Thus, piety is commendable, but at the same time, it is dangerous, and the average person is warned not to try this act of piety themselves, lest it come off as arrogance.
The Story of Judah ben Pappos Walking through Mud to Avoid Private Property
The pros and cons of acts of piety appear in the context of a story about Judah ben Pappos avoiding private property, even when the public thoroughfare is muddy:
ירושלמי ברכות ב:ט אמר ר' אבהו: מעשה בר[בן] ג[מליאל] ור' יהושע שהיו בדרך והיו מסתלקין לצדדין מפני יתידות דרכים וראו את ר' יהודה בן פפוס שהיה משתקע ובא כנגדן.
j. Berakhot 2:9 Rabbi Abbahu related: It once happened that Rabbi Gamaliel and Rabbi Joshua were traveling on a public road when they veered away to the privately owned paths along the private sides on account of the obstructing road pegs [i.e., a section of muddy construction or even the hardened impassable clay on the road]. Then they saw Rabbi Judah son of Pappus who was progressively sinking [into the mud] opposite them.
אמר ר[בן] ג[מליאל] לר' יהושע: מי הוא זה שמראה עצמו באצבע? אמר לו: יהודה בן פפוס הוא שכל מעשיו לשום שמים.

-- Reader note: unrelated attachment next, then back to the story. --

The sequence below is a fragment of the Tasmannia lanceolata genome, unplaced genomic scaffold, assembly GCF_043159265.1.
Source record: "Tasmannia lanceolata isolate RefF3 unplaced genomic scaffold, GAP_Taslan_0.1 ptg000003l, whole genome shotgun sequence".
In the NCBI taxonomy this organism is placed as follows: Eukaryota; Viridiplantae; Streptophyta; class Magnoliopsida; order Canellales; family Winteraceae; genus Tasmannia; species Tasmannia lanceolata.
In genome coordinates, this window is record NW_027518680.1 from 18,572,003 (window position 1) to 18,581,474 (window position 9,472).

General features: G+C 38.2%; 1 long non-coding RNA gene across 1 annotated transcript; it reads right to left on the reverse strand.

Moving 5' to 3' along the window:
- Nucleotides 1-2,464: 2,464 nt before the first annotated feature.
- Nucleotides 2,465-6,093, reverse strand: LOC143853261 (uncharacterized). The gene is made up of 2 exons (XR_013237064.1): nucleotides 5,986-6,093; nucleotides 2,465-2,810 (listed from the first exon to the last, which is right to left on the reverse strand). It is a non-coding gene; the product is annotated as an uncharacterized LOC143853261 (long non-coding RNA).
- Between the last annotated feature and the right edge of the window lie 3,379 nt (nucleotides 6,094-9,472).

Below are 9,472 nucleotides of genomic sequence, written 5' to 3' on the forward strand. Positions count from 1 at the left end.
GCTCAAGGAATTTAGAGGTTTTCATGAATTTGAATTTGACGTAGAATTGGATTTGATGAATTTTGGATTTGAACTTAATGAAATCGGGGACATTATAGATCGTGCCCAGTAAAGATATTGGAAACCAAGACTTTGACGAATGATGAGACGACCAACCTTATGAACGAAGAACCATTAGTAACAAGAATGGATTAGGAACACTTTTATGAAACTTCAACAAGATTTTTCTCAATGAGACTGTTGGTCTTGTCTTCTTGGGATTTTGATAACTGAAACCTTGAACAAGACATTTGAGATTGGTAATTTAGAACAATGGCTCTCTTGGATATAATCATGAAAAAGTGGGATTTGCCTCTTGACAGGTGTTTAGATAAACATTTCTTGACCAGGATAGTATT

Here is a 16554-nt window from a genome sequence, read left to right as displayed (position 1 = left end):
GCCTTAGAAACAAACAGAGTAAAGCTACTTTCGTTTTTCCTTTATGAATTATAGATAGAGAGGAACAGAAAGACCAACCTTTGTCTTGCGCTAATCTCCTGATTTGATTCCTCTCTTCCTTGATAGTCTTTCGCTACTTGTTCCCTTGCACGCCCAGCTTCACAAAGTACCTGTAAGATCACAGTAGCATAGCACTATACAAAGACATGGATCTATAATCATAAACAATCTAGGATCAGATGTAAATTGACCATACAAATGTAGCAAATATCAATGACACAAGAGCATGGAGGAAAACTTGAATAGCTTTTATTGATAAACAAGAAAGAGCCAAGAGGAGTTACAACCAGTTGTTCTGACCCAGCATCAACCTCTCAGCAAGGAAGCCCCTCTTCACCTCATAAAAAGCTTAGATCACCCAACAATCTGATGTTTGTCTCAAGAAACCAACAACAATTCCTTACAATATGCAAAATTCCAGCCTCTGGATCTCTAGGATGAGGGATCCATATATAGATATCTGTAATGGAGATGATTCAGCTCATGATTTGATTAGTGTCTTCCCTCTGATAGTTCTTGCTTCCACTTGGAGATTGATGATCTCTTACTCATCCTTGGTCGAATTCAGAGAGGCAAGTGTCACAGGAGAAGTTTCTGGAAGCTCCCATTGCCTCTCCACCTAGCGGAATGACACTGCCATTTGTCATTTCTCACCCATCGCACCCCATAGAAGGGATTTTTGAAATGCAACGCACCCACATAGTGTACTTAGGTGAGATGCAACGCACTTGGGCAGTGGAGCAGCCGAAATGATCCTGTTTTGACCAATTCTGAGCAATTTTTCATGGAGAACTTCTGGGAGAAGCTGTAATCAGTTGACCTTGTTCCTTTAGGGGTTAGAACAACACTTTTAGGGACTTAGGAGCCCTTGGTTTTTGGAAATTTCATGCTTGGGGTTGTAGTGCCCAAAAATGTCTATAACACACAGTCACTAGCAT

Rabbi Gamaliel said to Rabbi Joshua, “Who is this fellow who attracts attention to his piety [by refraining to walk on the privately owned side paths]. He (R. Joshua) replied, “He is Judah ben Pappus whose every [excessive] deed is for the sake of [obeying] Heaven.”
Rabbi Joshua sees Judah bar Pappos’ behavior as a simple expression of piety from a person known for this behavior. Rabban Gamaliel, however, who trusted his own piety earlier, is suspicious of Judah’s piety, since he is not a rabbi:
א[מר] ל[יה]: ולא כן תני: כל דבר שהוא של שבח לא כל הרוצה לעשות עצמו יחיד עושה תלמיד חכם עושה אלא א"כ מינו אותו פרנס על הצבור?!